5 Things Reporters Look for in a Pitch
Your new app just launched into the app stores. Your company just hired the all-star executive away from the competition. You’ve just introduced the first ever organic leather baseball glove. You’re sitting on a huge story, right?
You send out your press release and wait for the inevitable barrage of interview requests to pile in. 20 minutes goes by, nothing. A day goes by, nothing. You hit refresh on your inbox, maybe the influx is causing a jam? Nothing. What went wrong?
This happened to me a few months ago when my company, Pressboard, soft launched into the US. At first it was crushing, like getting stood up on 10 dates at once. But after some reflection, I thought maybe there’s a reason why so many companies, from startups to big corporations, have such a difficult time getting press coverage.
To find out what reporters are looking for, Josh Catone, former editor at Mashable, and I surveyed over a dozen reporters, writers and editors at some of North America’s most prominent publications.
Here’s what they look for in a story pitch:
Make sure it’s interesting
This may seem obvious, but the reporters we spoke to receive hundreds of pitches each week, and only cover about 1-2% of them. Is your story unique enough to stand out?
Start with what makes your company or product different than everybody else. Chelsea Stark, who writes about video games for Mashable, says, “On my beat, I see a lot of derivative products, so it’s nice for someone to lead with what’s different.”
A good test is to ask yourself: if this wasn’t your company or client, would you want to read this story? If you’re hesitating even a bit here, there’s a good chance you need to find a more interesting story to tell.
People before numbers
Owen Thomas, editor-in-chief at ReadWrite, tells us that the number one thing he looks for in a quality pitch is, “A personal story. Something real that actually happened to a human being.”
Human narratives tend to be more interesting than facts and figures alone. Stories help us relate to one another and develop empathy for things we previously didn’t understand.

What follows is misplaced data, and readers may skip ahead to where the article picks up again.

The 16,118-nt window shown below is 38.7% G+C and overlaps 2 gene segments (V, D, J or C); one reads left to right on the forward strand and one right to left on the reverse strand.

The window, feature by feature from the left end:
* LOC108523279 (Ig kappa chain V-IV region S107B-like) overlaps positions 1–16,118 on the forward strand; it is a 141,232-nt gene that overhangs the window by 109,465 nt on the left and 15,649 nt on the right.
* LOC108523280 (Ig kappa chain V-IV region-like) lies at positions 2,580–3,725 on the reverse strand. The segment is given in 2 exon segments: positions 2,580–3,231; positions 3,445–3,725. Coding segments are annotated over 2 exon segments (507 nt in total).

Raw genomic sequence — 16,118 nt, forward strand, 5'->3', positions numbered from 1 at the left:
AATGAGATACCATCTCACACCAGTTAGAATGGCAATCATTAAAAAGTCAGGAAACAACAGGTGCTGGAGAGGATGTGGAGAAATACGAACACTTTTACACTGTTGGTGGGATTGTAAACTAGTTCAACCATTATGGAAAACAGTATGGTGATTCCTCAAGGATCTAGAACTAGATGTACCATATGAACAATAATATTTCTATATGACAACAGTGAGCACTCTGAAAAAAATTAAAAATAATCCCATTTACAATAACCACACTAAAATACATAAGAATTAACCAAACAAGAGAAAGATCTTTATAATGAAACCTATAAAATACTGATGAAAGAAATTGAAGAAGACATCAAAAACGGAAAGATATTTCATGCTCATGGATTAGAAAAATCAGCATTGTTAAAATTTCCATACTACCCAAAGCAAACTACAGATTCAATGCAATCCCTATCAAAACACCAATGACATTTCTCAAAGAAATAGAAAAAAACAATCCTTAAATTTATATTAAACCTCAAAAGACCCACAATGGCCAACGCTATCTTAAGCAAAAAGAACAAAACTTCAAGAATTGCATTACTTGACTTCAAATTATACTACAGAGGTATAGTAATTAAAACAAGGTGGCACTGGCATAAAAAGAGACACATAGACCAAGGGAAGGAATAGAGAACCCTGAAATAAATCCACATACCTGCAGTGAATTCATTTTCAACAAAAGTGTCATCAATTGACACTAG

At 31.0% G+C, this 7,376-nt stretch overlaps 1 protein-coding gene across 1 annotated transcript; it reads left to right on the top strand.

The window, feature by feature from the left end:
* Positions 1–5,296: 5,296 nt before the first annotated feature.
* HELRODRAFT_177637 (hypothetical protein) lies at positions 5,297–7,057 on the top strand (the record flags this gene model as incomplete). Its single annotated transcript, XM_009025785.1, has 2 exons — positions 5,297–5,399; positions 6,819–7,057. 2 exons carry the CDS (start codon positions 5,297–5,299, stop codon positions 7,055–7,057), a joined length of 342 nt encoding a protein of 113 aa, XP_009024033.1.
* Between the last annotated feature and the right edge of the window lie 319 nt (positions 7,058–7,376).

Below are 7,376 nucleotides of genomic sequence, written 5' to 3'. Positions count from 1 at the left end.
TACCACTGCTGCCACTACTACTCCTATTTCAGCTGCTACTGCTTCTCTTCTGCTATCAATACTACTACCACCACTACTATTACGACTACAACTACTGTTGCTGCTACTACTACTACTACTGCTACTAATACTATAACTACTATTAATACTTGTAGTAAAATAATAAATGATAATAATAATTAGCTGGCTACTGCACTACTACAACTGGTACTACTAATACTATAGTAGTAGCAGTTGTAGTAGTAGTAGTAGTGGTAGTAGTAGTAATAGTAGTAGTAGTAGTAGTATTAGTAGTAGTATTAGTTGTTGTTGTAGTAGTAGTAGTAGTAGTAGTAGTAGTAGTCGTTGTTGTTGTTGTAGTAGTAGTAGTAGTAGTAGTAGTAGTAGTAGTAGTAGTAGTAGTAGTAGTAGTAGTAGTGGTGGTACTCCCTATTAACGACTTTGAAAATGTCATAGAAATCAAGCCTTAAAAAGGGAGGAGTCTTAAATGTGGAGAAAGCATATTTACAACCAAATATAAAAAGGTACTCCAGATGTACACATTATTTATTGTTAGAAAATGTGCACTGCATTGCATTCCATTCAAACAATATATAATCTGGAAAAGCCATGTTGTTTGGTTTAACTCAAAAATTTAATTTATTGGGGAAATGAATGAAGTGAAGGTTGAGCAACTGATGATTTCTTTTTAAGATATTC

Telling a personal narrative forms an emotional connection with the reporter, and with their readers.
Get to the point
Your email subject line might be the only thing a busy reporter will ever see, so make it count. Summing up your entire story pitch in a few words is never easy; there’s a reason that Upworthy writes 25 headlines for every story they publish.
“Why is this news important, and can you explain that to me in a paragraph? If it takes longer than a few sentences to get to the point, you’ve lost my interest,” says Natt Garun, US editor of The Next Web.
Explain your story and why it matters as quickly as possible.
“Be available — if it’s a good pitch, you’re going to get a reply back, but news gets stale fast, so you have to be prepared to handle follow-ups promptly,” says Knowlton Thomas, managing editor of Techvibes.
It is highly unlikely that a reporter will pick up your pitch and write a story based entirely on your initial email or press release. Make sure you or your client is available to speak with reporters, and be ready with additional information about your product, service, company or whatever it is you pitched.
Remember that reporters are people too
Many of the reporters emphasized how spending time building a relationship goes a long way towards increasing the chance they’ll cover your story.
Michael Sebastien, reporter at Advertising Age says, “The best advice, I think, is to forge a relationship with a reporter before pitching him or her. That might mean a drink, coffee or meal; maybe it’s just a quick email to say you liked the reporter’s recent story; maybe it’s a retweet. This stuff matters.”
Just make sure it’s authentic, false flattery has the opposite effect. “I haven’t worked at Mashable for almost three years,” says Sarah Kessler, associate editor at Fast Company. “I still get pitches saying, ‘I follow your work at Mashable closely, and I love it.’ Fake flattery is not so hard to spot, so you can just skip it.”
Personalizing your pitches is a must. Get to know the publication, the reporter and their beat, but eschew the superficial comments.
Natt Garun sums up what reporters are looking for nicely, “The [pitches] that stand out are the same as any headline you read on the news – it stands out because it’s different or unique.”
If you liked this post check out Inside the Newsroom: Why Timing Matters